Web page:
The future of the cloud everywhere is here, even in space now! But the complex reality of managing public, private, and digital clouds means it will take a while before the cloud is operating the seamless, integrated experience we’ve been hoping for.
What’s the benefit to my small business?
Technical difficulties aside, there are still ways that more cloud everywhere will affect your business and industry for the better.
Developments through the cloud are having a measurable impact on healthcare. For example, an app was developed that has helped save lives of medically fragile infants, and an advanced analytics system is reducing hospital admissions through early identification of potential health problems. Benefits such as these, and more go beyond the base value of a speedier internet; they save lives!
In addition, implementation of cloud tools also allows hospital systems to save time and money, putting more of their resources toward increasing the care that patients receive. More cloud everywhere means easier and faster accessibility of patient records, in addition to stronger security measures to protect sensitive personal and medical information.
In the legal field, more and more offices are turning to cloud-based solutions which is resulting in more business for those firms. These solutions include client data storage, advanced cybersecurity, client-first CRM systems, and hosted email and document management services, to name a few.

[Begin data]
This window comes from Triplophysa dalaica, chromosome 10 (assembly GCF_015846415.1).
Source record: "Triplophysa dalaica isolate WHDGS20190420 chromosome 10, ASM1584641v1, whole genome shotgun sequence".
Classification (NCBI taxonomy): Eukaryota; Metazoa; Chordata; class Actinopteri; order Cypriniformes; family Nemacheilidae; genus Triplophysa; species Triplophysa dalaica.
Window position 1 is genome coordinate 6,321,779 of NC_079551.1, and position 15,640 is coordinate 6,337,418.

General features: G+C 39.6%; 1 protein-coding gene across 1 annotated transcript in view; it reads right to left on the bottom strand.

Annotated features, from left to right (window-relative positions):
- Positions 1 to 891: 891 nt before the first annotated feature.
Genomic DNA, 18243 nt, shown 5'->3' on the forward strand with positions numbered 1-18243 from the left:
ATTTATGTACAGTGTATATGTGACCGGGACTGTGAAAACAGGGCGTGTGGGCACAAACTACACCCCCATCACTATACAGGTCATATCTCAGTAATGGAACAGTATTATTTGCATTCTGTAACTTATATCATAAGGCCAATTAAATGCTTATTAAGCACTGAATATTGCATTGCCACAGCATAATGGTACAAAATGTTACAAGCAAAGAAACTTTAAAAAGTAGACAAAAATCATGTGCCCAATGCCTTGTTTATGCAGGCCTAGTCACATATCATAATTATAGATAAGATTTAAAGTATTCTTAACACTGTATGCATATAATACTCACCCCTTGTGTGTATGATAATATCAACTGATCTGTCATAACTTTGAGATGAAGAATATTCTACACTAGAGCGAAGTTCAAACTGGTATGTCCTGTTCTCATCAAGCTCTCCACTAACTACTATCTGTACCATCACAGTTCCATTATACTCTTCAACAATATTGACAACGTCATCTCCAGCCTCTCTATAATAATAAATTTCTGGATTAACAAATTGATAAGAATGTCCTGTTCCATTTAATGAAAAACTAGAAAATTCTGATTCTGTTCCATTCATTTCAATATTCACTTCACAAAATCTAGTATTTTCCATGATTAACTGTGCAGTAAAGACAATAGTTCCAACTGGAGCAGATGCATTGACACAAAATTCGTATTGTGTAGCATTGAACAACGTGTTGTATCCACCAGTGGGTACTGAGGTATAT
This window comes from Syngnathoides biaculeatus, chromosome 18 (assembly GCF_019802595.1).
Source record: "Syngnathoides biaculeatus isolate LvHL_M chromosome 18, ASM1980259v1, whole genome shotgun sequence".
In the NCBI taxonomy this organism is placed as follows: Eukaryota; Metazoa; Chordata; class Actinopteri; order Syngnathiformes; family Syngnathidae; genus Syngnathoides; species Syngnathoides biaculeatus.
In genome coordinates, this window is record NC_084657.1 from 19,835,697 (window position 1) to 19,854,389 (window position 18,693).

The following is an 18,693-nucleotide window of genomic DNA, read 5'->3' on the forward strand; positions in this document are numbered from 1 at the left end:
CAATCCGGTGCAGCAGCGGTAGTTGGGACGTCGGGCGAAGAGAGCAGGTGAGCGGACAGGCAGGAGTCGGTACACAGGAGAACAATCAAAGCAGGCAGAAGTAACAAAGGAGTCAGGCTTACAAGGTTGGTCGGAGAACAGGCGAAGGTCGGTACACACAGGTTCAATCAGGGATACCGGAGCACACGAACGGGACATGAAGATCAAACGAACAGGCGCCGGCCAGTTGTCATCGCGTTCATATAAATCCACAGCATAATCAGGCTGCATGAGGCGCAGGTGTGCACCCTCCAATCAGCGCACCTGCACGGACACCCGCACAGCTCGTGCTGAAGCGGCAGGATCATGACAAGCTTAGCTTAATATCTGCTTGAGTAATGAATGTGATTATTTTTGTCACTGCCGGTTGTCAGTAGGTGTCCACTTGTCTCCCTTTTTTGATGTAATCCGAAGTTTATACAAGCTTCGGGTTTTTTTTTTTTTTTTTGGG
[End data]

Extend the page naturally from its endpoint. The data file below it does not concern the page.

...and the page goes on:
Just this year, firms using the cloud made $40,000 more per lawyer as compared to firms who have been slow to adopt these client-based solutions. Cloud-based legal solutions tend to be more affordable and accessible, making firms that employ them more attractive to clients when legal needs arise.
More broadly in the world of small business, AI applications within the cloud are on the rise and the growth of cloud computing will dramatically impact the world of business. With technologies like Google’s Quantum Breakthrough and the eventual trickle-down effect that technology will have, businesses of all sizes will be able to focus more time and energy toward customer satisfaction and acquisition.
Internal cloud-based benefits for small businesses include faster app development, better solutions for working remotely, increased data security, cost and time savings, and unlimited storage.
The bottom line is that more cloud everywhere creates more and better opportunities to connect with clients, while also lowering costs and creating a more efficient (and more enjoyable) work environment for you and your staff.
Is your small business in the cloud yet? Tech Masters can provide a free assessment and recommendations for your unique needs.